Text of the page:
Potential energy of a system is due to the position of the system in a potential field. There are various forms of potential energy, but only gravitational potential energy will be considered in this course. The gravitational potential energy of an object of mass m at an elevation z in a gravitational field, relative to its gravitational potential energy at a reference elevation z0, is given by

The quantity g is the gravitational acceleration that defines the strength of the gravitational field. Often, the earth’s surface is used as the reference and assigned z0 = 0, in which case mgz represents the gravitational potential energy of the object relative to its potential energy if it rested on the earth’s surface. Ep has units of energy, m of mass, g of length/time2 , and z of length.

**Internal Energy**

All the energy associated with a system that does not fall under the above definitions of kinetic or potential energy is internal energy. More specifically, internal energy is the energy due to all molecular, atomic, and subatomic motions and interactions. Usually, the complexity of these various contributions means that no simple analytical expression is available from which internal energy can be readily calculated. The internal energy will be represented by the symbol U. What types of events would bring about a change in a system’s internal energy? Is internal energy a state function?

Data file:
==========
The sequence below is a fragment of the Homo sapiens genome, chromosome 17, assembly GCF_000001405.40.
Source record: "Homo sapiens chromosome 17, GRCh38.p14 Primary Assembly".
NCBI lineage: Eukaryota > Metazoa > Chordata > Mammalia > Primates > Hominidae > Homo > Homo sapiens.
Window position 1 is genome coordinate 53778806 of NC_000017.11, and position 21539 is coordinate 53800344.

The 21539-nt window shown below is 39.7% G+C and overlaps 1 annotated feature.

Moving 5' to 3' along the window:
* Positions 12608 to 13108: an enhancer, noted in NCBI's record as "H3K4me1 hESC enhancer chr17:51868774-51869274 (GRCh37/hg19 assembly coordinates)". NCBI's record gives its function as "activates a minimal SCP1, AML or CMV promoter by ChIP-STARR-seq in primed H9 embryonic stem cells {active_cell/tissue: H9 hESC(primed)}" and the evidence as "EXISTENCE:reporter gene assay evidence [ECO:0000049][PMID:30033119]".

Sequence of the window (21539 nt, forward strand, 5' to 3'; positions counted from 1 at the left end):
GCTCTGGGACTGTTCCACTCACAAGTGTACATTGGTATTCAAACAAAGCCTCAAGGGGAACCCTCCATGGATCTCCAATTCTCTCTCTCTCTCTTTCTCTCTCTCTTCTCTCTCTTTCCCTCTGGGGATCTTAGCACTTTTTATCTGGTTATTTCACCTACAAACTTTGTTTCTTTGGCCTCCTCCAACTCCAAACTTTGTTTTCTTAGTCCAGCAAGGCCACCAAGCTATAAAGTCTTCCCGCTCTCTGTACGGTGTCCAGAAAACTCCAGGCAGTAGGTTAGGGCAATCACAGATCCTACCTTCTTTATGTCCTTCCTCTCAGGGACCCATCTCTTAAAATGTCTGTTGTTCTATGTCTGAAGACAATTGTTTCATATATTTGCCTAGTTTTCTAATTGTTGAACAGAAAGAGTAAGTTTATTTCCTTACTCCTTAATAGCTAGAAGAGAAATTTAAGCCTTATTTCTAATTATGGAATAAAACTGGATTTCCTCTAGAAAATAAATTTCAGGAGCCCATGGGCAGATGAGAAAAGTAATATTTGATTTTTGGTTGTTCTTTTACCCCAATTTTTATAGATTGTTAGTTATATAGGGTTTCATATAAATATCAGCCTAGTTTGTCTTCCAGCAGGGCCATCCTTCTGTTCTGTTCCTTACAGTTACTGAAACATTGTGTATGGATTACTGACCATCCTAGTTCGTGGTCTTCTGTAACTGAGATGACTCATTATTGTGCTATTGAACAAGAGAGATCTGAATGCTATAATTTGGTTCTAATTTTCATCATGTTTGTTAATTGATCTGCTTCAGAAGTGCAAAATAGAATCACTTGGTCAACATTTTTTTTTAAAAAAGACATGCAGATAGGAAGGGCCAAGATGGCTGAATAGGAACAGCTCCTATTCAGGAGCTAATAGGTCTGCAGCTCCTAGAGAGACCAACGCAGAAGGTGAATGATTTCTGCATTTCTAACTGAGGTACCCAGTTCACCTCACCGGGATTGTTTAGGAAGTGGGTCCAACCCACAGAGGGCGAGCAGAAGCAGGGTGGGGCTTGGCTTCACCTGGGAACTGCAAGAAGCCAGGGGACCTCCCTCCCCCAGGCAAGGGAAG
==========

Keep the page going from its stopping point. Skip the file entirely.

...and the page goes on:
**Enthalpy**

The enthalpy H of a system is defined by

where P is the pressure and V is volume. Let’s think about the PV term. We know that PA, where A is the area subjected to a pressure P, is the force acting on that area. If a fluid inside a system is displaced through a distance d by the force PA, then the resultant work W done on the system can be calculated as the product of this force times the displacement. In other words, W = PAd. Now note that Ad = V, the volume swept out by the displacement. Thus, an alternate way to write the displacement work is W = PV. This type of work, where pressure results in the displacement of a fluid, will be referred to as flow work. If an amount of fluid of volume V is inserted into a system against a pressure P, the work required to accomplish this is PV. Enthalpy, therefore, can be viewed as the sum of the internal energy of this fluid volume added to the system plus the flow work performed on the system in order to insert the fluid. Enthalpy has units of energy (e.g. J, cal, BTU).